I personally think a SB is a recommendation and not required for Part 91 operations. I do think it is required for Part 135 operations. Also, I believe that if it is required by the manufacturer that you meet the SB then, I suppose, it would make it indirectly required.

But, don't take my word on it. I would ask your mechanic or the FSDO office in your area

Thursday, March 20, 2008

NMMA Action Alert:

Help Stop Federal Boat Permitting. Urge Your Senators to Cosponsor S. 2766, the Clean Boating Act of 2008
March 17, 2008

The Threat to Recreational Boating. Unless Congress acts soon, every recreational boater in the country will have to obtain a federal or state permit in order to operate their boat. This means yearly fees, bureaucratic red tape, confusing and potentially state-by-state regulations, citizen suits and $32,000 per day penalties for non-compliance. These permits would apply to deck run-off, bilge water, engine cooling water and any other water-based, operational discharge from a recreational boat.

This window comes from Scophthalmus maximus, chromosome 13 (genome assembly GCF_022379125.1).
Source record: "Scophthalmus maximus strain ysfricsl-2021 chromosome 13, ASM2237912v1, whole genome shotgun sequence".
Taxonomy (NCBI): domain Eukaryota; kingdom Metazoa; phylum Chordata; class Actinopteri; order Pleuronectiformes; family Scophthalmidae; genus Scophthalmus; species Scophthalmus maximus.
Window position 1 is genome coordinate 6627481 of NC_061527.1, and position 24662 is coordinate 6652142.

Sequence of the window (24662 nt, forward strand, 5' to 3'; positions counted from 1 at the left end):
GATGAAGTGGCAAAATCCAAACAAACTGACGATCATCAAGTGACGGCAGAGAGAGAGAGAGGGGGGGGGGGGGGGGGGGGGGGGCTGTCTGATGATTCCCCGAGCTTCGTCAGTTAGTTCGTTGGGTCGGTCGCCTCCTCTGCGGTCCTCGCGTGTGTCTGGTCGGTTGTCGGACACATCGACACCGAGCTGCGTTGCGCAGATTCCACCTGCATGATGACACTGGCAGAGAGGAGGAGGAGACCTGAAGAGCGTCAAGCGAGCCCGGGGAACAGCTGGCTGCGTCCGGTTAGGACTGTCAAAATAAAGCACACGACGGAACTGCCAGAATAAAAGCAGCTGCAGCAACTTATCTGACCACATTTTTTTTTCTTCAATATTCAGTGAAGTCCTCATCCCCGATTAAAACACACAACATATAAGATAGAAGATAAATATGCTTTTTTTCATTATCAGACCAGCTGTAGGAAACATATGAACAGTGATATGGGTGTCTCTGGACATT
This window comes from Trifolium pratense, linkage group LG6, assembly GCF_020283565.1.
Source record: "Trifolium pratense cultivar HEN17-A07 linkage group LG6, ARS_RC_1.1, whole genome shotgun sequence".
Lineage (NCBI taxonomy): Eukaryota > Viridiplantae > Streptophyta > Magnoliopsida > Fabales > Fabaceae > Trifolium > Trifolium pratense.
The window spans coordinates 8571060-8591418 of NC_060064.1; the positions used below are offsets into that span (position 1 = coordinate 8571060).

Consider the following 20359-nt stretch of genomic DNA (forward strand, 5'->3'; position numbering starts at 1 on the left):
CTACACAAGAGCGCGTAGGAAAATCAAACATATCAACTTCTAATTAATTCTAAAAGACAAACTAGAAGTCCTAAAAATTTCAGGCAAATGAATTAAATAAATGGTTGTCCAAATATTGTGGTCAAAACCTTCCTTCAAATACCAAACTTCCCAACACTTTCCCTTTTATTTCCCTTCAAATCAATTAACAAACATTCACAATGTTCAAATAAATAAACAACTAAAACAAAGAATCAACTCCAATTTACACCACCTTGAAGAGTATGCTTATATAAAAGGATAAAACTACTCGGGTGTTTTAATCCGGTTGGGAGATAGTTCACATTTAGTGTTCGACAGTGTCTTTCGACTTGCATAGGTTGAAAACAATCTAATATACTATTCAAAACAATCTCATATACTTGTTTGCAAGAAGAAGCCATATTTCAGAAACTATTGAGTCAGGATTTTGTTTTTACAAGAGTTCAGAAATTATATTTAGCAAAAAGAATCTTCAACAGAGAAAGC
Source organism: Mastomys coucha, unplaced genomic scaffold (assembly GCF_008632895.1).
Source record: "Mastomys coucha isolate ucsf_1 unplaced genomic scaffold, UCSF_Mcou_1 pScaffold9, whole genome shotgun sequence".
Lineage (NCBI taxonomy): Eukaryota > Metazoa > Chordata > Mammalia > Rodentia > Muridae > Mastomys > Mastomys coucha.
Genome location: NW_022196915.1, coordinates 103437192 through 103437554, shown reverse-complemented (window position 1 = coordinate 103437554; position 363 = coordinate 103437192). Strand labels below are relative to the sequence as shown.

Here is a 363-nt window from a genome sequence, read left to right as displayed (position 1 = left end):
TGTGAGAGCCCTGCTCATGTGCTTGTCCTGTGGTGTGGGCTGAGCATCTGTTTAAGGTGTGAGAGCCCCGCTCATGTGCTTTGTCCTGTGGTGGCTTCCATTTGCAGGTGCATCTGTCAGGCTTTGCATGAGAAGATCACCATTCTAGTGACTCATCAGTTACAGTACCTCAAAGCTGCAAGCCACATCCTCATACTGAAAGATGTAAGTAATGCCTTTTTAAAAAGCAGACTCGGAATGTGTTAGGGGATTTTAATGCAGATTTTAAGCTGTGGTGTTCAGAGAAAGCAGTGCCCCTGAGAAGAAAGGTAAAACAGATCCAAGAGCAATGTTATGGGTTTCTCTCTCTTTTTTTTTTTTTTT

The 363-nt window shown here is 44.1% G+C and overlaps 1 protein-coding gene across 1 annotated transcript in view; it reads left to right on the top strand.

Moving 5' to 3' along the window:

The Environmental Protection Agency, due to a sweeping court order, is already writing this unprecedented new regulation on boaters.

The Clean Boating Act of 2008. Senators Barbara Boxer (D-Calif.) and Bill Nelson (D-Fla.) have just introduced S. 2766, the Clean Boating Act of 2008. S. 2766 would fully and permanently restore a 35-year permit exemption for recreational boat incidental discharges, such as weather deck run-off and engine coolant water, and works to protect the health of the nation's waterways by pursuing whether or not reasonable and practicable best management practices need to be put into place for some incidental discharges. This important bill preserves recreational boating and the boating industry, taking a balanced approached that recognizes that pleasure boat discharges are completely different from land-based industrial facilities and commercial ships.